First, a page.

The Ministry of Finance averred that the success of the bond issuance was clearly a sign of renewed confidence in the economy which has been hurt by the slump in crude oil prices. The notes represent the country’s third Eurobond issuance, following issuances in 2011 and 2013.
The notes were approximately eight times oversubscribed with orders in excess of $7.8 billion compared to a pre-issuance target of $1 billion, demonstrating strong market appetite for Nigeria.
“This is despite continued volatility in emerging and frontier markets and it shows confidence by the international investment community in Nigeria’s economic reform agenda. The offering attracted significant interest from leading global institutional investors. The notes will be admitted to the official list of the UK Listing Authority and available to trade on the London Stock Exchange’s regulated market,” the Ministry explained.
But a most glaring fact is that foreign investors are seeing what domestic investors may overlook which is that the Nigerian economy has very bright prospects. Hence, the Eurobond was oversubscribed despite rating downgrade from “B+” to “B” by S&P, a global rating agency in third quarter of 2016 and a recent downgrade by Fitch another rating agency ( long-term foreign and local currency issuer rating) to “B+” with a negative outlook.
At 7.9 per cent yield, it is believed that a stable outlook for crude oil prices and the considerable gains recorded against militancy in the Delta region, which pushed back output level to 1.9mbpd from 1.6mbpd, may have buoyed interest in the issue.
Besides, the success of the Eurobond is positive for fiscal policy given the need to finance the 2017 budget and restore the economy to the path of growth.
Above all other factors that have made the Eurobond successful, is the expertise of the DMO that helped to market the bond and raise the funds mostly needed now by the government. This was made possible by the capacity DMO which has built up over the years, especially, since it was established in 2000. Prior to the establishment of DMO, the management of the nation’s debt was characterized by systematic and structural deficiencies.
In practice, debt management functions were split across several government departments including the Federal Ministry of Finance, the Office of the Accountant General of the Federation and the Central Bank of Nigeria. This approach was laden with operational inefficiencies and poor coordination, inadequate debt data recording system and poor information flow across agencies. The result was inaccurate and incomplete loan records which gave rise to difficulties in the verification of creditors’ claims arising from conflicting figures from various bodies handling the debt management function.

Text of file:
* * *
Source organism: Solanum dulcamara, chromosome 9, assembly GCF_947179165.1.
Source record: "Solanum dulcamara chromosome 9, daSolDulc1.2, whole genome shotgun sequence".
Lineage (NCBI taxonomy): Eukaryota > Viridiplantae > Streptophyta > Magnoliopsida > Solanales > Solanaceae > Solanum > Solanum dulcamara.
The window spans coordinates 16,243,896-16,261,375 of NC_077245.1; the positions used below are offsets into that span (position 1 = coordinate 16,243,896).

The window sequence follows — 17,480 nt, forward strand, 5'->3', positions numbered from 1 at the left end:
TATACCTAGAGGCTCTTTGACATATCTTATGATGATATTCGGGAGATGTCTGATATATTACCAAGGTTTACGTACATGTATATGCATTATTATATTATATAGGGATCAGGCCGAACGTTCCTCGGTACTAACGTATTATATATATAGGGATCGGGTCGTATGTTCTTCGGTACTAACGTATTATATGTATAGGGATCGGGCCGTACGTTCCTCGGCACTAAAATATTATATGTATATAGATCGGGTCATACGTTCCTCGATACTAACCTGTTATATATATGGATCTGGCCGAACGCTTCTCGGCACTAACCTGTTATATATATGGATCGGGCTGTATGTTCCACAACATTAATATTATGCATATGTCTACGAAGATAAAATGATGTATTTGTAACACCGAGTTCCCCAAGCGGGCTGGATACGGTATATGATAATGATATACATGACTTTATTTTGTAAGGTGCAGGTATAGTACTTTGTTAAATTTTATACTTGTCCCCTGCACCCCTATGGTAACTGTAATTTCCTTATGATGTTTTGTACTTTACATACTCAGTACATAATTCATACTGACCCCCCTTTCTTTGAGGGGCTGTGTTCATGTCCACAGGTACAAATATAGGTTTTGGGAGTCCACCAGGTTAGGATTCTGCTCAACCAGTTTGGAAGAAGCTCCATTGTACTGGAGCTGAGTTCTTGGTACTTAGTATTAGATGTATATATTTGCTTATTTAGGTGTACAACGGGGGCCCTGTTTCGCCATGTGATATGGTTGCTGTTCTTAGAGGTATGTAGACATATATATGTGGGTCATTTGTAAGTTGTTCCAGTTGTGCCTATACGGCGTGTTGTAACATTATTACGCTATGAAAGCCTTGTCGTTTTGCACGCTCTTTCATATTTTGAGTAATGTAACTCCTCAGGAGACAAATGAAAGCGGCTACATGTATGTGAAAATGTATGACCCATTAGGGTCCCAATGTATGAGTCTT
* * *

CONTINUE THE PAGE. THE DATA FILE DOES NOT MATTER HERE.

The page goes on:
However, the establishment of the DMO brought sanity into the system as it centralised the nation’s debt management functions with the statutory mandate of maintaining comprehensive, accurate and timely records of the nation’s debts, prudent management of the debt portfolio and negotiating with and ensuring debt relief from creditors.
Besides, the emergence of Dr. Abraham Nwankwo at the helm of DMO in 2007 gave more fillip to the operations of the agency with positive impact on the economy.
Given his solid academic background and position as one of the pioneer management staff of DMO, Nwankwo led the charge in the ongoing transformation of the capital market and played a pivotal role in the repositioning, strengthening and resuscitation of the FGN Bond market.
The DMO has formulated a National Debt Management Framework (NDMF), 2008-2012, a review of same and publication of the revised (2nd) NDMF, 2013-2017 which incorporated debt management policies and guidelines. The agency has ensured regular and timely servicing of government’s debt and has continued to conduct an annual Debt Sustainability Analysis (DSA) as well as successfully preparing a Medium Term Debt Management Strategy (MTDS), 2012-2015 which is being implemented.
- Johnson wrote in from Www.thewhistler.ng